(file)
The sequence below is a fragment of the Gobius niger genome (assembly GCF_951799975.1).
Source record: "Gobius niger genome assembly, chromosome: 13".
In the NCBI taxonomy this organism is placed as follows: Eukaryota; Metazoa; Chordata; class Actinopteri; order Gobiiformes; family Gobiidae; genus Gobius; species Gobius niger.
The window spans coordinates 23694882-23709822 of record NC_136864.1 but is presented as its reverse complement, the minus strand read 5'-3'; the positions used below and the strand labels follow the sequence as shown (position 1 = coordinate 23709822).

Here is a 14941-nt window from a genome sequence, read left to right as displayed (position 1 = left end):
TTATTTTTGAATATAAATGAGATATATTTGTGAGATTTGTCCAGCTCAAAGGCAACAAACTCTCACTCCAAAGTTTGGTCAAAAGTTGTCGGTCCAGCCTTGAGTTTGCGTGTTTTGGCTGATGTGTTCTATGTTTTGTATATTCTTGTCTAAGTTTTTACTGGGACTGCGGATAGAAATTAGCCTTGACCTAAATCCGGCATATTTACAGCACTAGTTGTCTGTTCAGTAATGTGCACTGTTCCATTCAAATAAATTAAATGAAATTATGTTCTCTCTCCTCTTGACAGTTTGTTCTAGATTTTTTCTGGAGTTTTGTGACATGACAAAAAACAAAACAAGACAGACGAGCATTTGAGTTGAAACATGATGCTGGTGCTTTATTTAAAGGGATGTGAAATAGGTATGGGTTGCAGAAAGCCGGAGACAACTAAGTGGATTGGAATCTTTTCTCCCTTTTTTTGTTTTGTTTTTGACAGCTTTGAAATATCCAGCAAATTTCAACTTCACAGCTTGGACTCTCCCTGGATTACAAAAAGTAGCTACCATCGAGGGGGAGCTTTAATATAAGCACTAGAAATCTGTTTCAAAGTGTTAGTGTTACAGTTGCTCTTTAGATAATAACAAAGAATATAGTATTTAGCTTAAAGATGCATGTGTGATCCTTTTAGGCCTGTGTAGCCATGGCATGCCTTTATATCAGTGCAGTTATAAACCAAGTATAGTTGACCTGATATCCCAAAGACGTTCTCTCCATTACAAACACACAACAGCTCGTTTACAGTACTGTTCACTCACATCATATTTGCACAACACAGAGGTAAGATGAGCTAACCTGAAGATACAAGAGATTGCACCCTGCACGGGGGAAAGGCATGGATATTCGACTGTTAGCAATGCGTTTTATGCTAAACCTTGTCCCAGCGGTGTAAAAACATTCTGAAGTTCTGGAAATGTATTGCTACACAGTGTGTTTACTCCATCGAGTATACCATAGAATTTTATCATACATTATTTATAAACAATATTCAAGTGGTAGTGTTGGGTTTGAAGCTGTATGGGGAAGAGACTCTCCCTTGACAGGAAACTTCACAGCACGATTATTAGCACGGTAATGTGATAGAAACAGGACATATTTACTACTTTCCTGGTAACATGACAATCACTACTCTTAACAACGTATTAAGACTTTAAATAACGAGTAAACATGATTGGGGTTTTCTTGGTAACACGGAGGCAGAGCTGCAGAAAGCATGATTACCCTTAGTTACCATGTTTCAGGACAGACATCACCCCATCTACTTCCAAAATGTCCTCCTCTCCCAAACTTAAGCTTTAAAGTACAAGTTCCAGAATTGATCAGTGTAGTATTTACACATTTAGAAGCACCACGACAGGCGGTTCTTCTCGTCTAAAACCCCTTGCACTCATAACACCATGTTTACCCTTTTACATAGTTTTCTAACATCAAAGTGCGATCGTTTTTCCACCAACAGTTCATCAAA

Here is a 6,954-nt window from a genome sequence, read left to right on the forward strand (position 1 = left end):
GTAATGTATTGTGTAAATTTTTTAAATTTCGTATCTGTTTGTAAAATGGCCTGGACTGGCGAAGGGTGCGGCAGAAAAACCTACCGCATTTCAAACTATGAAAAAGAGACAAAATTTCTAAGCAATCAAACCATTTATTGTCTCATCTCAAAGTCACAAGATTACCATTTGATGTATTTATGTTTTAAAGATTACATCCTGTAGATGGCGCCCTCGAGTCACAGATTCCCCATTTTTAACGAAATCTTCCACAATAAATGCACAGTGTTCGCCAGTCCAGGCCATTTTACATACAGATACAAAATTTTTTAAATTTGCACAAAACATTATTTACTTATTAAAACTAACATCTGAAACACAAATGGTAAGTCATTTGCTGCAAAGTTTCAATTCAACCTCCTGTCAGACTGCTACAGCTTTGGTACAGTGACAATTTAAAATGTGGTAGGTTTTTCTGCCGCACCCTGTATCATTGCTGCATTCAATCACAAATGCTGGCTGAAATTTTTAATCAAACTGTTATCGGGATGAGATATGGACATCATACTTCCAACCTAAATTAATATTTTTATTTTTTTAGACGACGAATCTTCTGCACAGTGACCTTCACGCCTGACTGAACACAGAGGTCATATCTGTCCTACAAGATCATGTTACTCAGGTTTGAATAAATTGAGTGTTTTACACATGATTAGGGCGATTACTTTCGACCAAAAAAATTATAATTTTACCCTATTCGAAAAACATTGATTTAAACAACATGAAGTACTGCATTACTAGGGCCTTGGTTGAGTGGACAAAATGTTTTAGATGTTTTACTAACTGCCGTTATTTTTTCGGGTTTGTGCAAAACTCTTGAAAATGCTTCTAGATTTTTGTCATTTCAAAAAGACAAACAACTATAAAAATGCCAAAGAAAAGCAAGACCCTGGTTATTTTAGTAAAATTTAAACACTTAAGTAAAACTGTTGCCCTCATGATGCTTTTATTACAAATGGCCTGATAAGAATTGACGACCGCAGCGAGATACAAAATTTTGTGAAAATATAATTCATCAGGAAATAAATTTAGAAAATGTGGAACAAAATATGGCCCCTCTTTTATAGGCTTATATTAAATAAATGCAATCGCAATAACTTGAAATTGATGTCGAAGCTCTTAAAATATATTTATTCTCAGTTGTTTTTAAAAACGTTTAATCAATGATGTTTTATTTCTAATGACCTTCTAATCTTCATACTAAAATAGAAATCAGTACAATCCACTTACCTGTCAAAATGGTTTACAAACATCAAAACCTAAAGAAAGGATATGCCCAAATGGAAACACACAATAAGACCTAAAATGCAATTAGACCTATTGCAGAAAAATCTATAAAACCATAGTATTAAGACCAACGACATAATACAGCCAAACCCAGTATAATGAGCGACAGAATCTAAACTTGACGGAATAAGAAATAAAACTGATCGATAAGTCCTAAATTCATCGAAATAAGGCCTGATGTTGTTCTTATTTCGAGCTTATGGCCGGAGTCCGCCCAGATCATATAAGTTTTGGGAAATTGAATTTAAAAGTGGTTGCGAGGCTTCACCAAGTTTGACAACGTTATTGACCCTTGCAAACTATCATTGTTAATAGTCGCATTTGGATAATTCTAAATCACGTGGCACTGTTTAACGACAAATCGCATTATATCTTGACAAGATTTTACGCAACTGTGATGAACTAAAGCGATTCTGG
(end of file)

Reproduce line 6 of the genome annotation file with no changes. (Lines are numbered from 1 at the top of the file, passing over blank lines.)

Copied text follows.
TTATTTTTGAATATAAATGAGATATATTTGTGAGATTTGTCCAGCTCAAAGGCAACAAACTCTCACTCCAAAGTTTGGTCAAAAGTTGTCGGTCCAGCCTTGAGTTTGCGTGTTTTGGCTGATGTGTTCTATGTTTTGTATATTCTTGTCTAAGTTTTTACTGGGACTGCGGATAGAAATTAGCCTTGACCTAAATCCGGCATATTTACAGCACTAGTTGTCTGTTCAGTAATGTGCACTGTTCCATTCAAATAAATTAAATGAAATTATGTTCTCTCTCCTCTTGACAGTTTGTTCTAGATTTTTTCTGGAGTTTTGTGACATGACAAAAAACAAAACAAGACAGACGAGCATTTGAGTTGAAACATGATGCTGGTGCTTTATTTAAAGGGATGTGAAATAGGTATGGGTTGCAGAAAGCCGGAGACAACTAAGTGGATTGGAATCTTTTCTCCCTTTTTTTGTTTTGTTTTTGACAGCTTTGAAATATCCAGCAAATTTCAACTTCACAGCTTGGACTCTCCCTGGATTACAAAAAGTAGCTACCATCGAGGGGGAGCTTTAATATAAGCACTAGAAATCTGTTTCAAAGTGTTAGTGTTACAGTTGCTCTTTAGATAATAACAAAGAATATAGTATTTAGCTTAAAGATGCATGTGTGATCCTTTTAGGCCTGTGTAGCCATGGCATGCCTTTATATCAGTGCAGTTATAAACCAAGTATAGTTGACCTGATATCCCAAAGACGTTCTCTCCATTACAAACACACAACAGCTCGTTTACAGTACTGTTCACTCACATCATATTTGCACAACACAGAGGTAAGATGAGCTAACCTGAAGATACAAGAGATTGCACCCTGCACGGGGGAAAGGCATGGATATTCGACTGTTAGCAATGCGTTTTATGCTAAACCTTGTCCCAGCGGTGTAAAAACATTCTGAAGTTCTGGAAATGTATTGCTACACAGTGTGTTTACTCCATCGAGTATACCATAGAATTTTATCATACATTATTTATAAACAATATTCAAGTGGTAGTGTTGGGTTTGAAGCTGTATGGGGAAGAGACTCTCCCTTGACAGGAAACTTCACAGCACGATTATTAGCACGGTAATGTGATAGAAACAGGACATATTTACTACTTTCCTGGTAACATGACAATCACTACTCTTAACAACGTATTAAGACTTTAAATAACGAGTAAACATGATTGGGGTTTTCTTGGTAACACGGAGGCAGAGCTGCAGAAAGCATGATTACCCTTAGTTACCATGTTTCAGGACAGACATCACCCCATCTACTTCCAAAATGTCCTCCTCTCCCAAACTTAAGCTTTAAAGTACAAGTTCCAGAATTGATCAGTGTAGTATTTACACATTTAGAAGCACCACGACAGGCGGTTCTTCTCGTCTAAAACCCCTTGCACTCATAACACCATGTTTACCCTTTTACATAGTTTTCTAACATCAAAGTGCGATCGTTTTTCCACCAACAGTTCATCAAA